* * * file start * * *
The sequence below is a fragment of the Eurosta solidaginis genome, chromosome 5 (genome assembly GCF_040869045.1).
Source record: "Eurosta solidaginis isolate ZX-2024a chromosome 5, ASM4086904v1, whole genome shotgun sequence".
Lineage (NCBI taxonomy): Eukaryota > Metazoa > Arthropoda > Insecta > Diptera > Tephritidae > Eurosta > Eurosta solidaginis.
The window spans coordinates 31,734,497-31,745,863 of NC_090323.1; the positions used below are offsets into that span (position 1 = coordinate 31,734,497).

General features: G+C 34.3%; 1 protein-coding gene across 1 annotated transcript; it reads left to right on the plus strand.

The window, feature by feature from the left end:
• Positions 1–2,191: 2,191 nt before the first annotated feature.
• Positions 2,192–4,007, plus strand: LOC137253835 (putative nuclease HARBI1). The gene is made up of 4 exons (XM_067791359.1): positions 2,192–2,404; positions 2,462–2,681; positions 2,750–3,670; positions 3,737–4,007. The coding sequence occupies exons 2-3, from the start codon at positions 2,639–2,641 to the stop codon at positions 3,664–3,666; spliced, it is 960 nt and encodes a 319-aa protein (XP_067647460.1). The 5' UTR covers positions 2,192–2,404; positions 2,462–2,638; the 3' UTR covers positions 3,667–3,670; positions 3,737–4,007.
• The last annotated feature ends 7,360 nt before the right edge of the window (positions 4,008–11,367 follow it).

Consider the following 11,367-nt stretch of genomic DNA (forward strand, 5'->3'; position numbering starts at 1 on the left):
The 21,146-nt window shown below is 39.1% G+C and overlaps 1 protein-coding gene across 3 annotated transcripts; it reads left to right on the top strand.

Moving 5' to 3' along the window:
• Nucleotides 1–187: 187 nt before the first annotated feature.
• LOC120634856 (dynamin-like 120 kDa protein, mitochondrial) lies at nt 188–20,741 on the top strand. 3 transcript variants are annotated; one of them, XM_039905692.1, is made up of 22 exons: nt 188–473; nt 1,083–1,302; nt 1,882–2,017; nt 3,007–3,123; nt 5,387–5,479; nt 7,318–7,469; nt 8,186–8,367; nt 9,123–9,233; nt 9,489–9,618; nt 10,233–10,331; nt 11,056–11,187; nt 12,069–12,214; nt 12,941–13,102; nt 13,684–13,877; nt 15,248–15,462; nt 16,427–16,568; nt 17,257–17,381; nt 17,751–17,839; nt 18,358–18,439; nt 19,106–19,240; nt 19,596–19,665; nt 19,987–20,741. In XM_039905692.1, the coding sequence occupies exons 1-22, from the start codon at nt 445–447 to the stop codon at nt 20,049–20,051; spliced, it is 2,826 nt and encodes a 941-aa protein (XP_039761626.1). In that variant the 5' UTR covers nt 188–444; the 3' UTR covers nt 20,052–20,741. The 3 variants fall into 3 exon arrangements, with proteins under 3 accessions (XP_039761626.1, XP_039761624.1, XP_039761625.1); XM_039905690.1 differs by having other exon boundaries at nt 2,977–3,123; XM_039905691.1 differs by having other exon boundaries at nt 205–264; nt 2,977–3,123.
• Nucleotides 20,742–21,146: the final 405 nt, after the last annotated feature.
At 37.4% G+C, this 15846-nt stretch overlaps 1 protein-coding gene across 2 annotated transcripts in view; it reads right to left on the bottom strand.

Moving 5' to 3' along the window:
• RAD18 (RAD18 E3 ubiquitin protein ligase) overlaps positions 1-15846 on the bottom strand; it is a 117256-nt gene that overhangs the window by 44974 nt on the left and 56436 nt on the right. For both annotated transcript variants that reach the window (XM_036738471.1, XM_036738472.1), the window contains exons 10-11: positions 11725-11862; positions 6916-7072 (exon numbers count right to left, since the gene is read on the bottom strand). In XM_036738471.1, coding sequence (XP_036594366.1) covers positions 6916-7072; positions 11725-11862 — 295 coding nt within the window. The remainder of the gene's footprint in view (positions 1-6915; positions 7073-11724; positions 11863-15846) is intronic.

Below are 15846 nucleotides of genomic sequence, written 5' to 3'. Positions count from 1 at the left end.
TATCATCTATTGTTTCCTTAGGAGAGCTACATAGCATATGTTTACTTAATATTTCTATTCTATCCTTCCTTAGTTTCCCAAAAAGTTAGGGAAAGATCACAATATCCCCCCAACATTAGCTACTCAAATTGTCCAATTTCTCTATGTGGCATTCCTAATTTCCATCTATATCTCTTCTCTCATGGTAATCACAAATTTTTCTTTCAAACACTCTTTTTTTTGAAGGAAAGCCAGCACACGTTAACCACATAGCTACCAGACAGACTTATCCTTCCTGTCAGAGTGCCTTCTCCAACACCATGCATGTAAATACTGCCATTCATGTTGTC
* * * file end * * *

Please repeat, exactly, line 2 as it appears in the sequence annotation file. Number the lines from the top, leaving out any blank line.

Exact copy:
Source record: "Eurosta solidaginis isolate ZX-2024a chromosome 5, ASM4086904v1, whole genome shotgun sequence".